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Tuesday, 7 August 2001
Page: 29337

Mr BRUCE SCOTT (Minister for Veterans' Affairs and Minister Assisting the Minister for Defence) (8:09 PM) —in reply—I rise to sum up the debate on this very important Veterans' Affairs Legislation Amendment (2001 Budget Measures) Bill 2001 and thank all those members who have spoken on this bill in the House. I thank them for their comments and contributions and I also thank the opposition for their support for the passage of this very important legislation.

With its sixth budget, this government has continued its commitment to acknowledge the service and sacrifice of those who served their country and to resolve anomalies to develop a fairer and more consistent repatriation system. This government has always worked closely with the ex-service community to identify issues of concern and to address those issues. It is important that we are able to work with the ex-service community because they are the ones who, over 82 years, have been instrumental in preserving the fundamental principles that have underpinned the repatriation system. The 2001-02 veterans' affairs budget included targeted initiatives that I am sure will further advance the interests of our veteran community. As most members who have contributed on this bill have acknowledged, the ex gratia payment of $25,000 has already been paid to the ex-prisoners of war of the Japanese, including the widows of ex-prisoners of war of the Japanese and the civilian detainees.

Importantly, the bill will also restore the entitlements of some 3,000 Australian war widows who remarried before 1984 and had their pensions cancelled. These pensions will be issued again on 1 January 2002, the date this initiative will take effect. Already, my department advises me, we have had some 2,300 inquiries since the budget. That indicates that the estimates we had in the budget are accurate and that we will in fact receive some 3,000, if not more, applications from war widows who had remarried prior to 1984. An important thing about this initiative is that it will end legislative discrimination that for almost 20 years has created two classes of war widows. It will also ensure that all widows and widowers whose partners have died for their country will be treated equally under the repatriation system. That will create fairness and equity and remove a glaring anomaly that should never have existed for so long.

The government has acknowledged the service of Commonwealth and Allied veterans and Allied mariners who served shoulder to shoulder alongside Australians during World War II. This bill will provide them with full access to prescription medicines under the Repatriation Pharmaceutical Benefits Scheme. This measure, too, will take effect as of 1 January next year. Eligibility for the Repatriation Pharmaceutical Benefits Scheme will be extended to these veterans and merchant mariners who are aged 70 or over, have qualifying service from World War II and have been resident in Australia for more than 10 years. Like their Australian counterparts, our Commonwealth and Allied veterans and mariners are facing an increasing need for medicines as they grow older. The initiative will also ensure that Commonwealth and Allied World War II veterans and mariners can access the full range of prescription medicines covered by the Repatriation Pharmaceutical Benefits Scheme at concessional rates. The same eligible Commonwealth and Allied veterans and mariners will also be able to claim the pharmaceutical allowance from my department if they do not already receive this as a service or age pensioner.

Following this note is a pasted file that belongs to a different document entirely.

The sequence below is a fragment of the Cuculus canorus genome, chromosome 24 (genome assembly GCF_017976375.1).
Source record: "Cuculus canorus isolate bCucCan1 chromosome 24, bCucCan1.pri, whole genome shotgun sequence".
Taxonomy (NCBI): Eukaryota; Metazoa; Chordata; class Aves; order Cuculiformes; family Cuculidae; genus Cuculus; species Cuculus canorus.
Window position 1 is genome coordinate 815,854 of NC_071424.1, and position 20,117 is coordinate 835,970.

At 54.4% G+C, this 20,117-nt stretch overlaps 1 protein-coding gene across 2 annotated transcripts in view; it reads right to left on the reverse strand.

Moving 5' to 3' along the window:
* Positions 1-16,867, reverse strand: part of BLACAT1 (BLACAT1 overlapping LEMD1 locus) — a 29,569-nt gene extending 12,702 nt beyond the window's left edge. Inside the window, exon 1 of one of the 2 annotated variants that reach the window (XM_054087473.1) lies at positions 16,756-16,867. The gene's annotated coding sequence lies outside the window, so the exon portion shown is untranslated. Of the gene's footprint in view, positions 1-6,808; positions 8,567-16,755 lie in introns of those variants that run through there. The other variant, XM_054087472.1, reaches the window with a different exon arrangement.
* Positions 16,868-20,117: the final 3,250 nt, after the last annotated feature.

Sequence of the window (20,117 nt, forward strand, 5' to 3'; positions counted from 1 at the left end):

I know, as I have travelled around since the release of the budget, that the veteran community have welcomed these three measures and see that, from their point of view, further anomalies in the repatriation system have been removed from the rules and entitlements that apply to our veterans.

The bill also contains measures to amend the rules applying to early withdrawal from a superannuation fund. The profit component on superannuation that is withdrawn by a member of the veteran community aged 55 or older is no longer assessed as income. That, too, has been a welcome initiative of the government for our veteran community. It will align veteran benefits with all those introduced into social security law from 1 July 2001.

In conclusion, I again thank the opposition for the assistance they have provided the government in making sure that there was a smooth passage for legislation straight after the budget for the prisoner of war initiative and for their cooperation in ensuring the passage of this legislation to bring about much needed amendments and address anomalies that existed in the Veterans' Entitlements Act. I thank the House and I commend the bill to the House.

Question resolved in the affirmative.

Bill read a second time.

Message from the Governor-General recommending appropriation announced.